- Boyana Norris
Our daily lives are becoming increasingly dependent on a variety of smart cyber-physical infrastructures, such as smart cities and buildings, smart energy grid, smart transportation, smart healthcare, etc. Alongside, smartphones and sensor-based IoTs are empowering humans with fine-grained information and opinion collection through crowdsensing about events of interest, resulting in actionable inferences and decisions. This synergy has led to the cyber-physical-social (CPS) convergence with human in the loop, the goal of which is to improve the “quality” of life. However, CPS and IoT systems are extremely vulnerable to failures, attacks and security threats. This talk will highlight unique research challenges in securing such systems, followed by novel defense mechanisms. Our proposed frameworks and solutions are based on a rich set of theoretical and practical design principles, such as secure data fusion, uncertainty reasoning, information theory, prospect theory, reputation scoring, and belief and trust models. Two case studies will be considered: (1) Security forensics and lightweight statistical anomaly detection in the smart grid CPS to defend against organized and persistent adversaries that can launch data falsification attacks on the smart meters using stealthy strategies. The novelty of our approach lies in a newly defined information-theoretic metric that helps quantify robustness and security, thus minimizing the attacker’s impact on the customers and utilities with low false alarm rates; (2) Secure and trustworthy decision making in mobile crowd sensing to detect false (or spam) contributions due to selfish and malicious behavior of users. Based on the cumulative prospect theory and reputation/trust model, our approach prevents revenue loss owing to undue incentives and improves the operational reliability and decision accuracy. The talk will be concluded with directions for future research.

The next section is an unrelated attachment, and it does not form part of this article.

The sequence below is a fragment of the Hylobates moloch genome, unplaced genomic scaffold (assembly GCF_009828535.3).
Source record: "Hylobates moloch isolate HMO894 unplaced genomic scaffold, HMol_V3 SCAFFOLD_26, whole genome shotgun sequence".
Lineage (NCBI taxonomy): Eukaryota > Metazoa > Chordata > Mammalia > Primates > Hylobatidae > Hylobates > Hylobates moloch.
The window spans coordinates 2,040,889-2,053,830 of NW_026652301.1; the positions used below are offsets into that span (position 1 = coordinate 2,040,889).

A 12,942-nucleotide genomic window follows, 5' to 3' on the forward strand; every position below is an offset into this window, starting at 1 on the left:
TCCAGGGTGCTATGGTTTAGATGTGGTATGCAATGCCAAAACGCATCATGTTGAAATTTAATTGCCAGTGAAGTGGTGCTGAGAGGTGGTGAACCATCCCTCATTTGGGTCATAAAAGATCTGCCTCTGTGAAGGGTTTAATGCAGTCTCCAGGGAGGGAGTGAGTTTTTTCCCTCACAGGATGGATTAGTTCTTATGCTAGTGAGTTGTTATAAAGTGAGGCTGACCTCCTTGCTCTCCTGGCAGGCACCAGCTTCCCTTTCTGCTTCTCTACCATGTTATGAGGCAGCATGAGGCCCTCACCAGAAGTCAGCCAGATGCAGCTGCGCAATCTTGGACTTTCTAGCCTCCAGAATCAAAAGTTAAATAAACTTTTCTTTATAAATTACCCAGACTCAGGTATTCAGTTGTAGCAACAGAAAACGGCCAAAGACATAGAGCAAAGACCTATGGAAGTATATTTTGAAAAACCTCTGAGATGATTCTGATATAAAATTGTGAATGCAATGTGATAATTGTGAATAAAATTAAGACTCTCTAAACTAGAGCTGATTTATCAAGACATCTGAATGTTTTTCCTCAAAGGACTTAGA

Sajal K. Das is a professor of Computer Science and the Daniel St. Clair Endowed Chair at Missouri University of Science and Technology, where he was the Chair of Computer Science during 2013-2017. Prior to 2013, he was a University Distinguished Scholar Professor of Computer Science and Engineering, and founding director of the Center for Research in Wireless Mobility and Networking at the University of Texas at Arlington. During 2008-2011, Dr. Das served the National Science Foundation as a Program Director in the Computer and Network Systems Division. His research interests include wireless sensor networks, mobile and pervasive computing, smart environments (smart city, smart grid, smart healthcare), cyber-physical systems, IoT, cloud computing, security and trustworthiness, social and biological networks, and applied graph theory and game theory. He has contributed significantly to these areas, having published 300+ research articles in high quality journals and 400+ papers in peer-reviewed conferences, and 53 book chapters. A holder of 5 US patents, Dr. Das has directed numerous funded projects totaling over $20 million and coauthored four books – Smart Environments: Technology, Protocols, and Applications (John Wiley, 2005); Handbook on Securing Cyber-Physical Critical Infrastructure: Foundations and Challenges (Morgan Kaufman, 2012); Mobile Agents in Distributed Computing and Networking (Wiley, 2012); and Principles of Cyber-Physical Systems: An Interdisciplinary Approach (Cambridge University Press, 2020). According to DBLP, Dr. Das is one of the most prolific authors in computer science. His h-index is 88 with 34,500+ citations according to Google Scholar. He is the founding Editor-in-Chief of Elsevier’s Pervasive and Mobile Computing journal, and serves as Associate Editor of several journals including the IEEE Transactions on Mobile Computing, IEEE Transactions on Dependable and Secure Computing, and ACM Transactions on Sensor Networks. A founder of IEEE PerCom, WoWMoM, SMARTCOMP and ICDCN conferences, Dr. Das served as General and Program Chair of numerous conferences. He is a recipient of 10 Best Paper Awards in prestigious conferences, and numerous awards for teaching, mentoring and research including IEEE Computer Society’s Technical Achievement award for pioneering contributions to sensor networks and mobile computing, and University of Missouri System President’s Award for Sustained Career Excellence. He graduated 43 PhD, 32 MS thesis students, and 9 postdoctoral fellows. Dr. Das is an IEEE Fellow.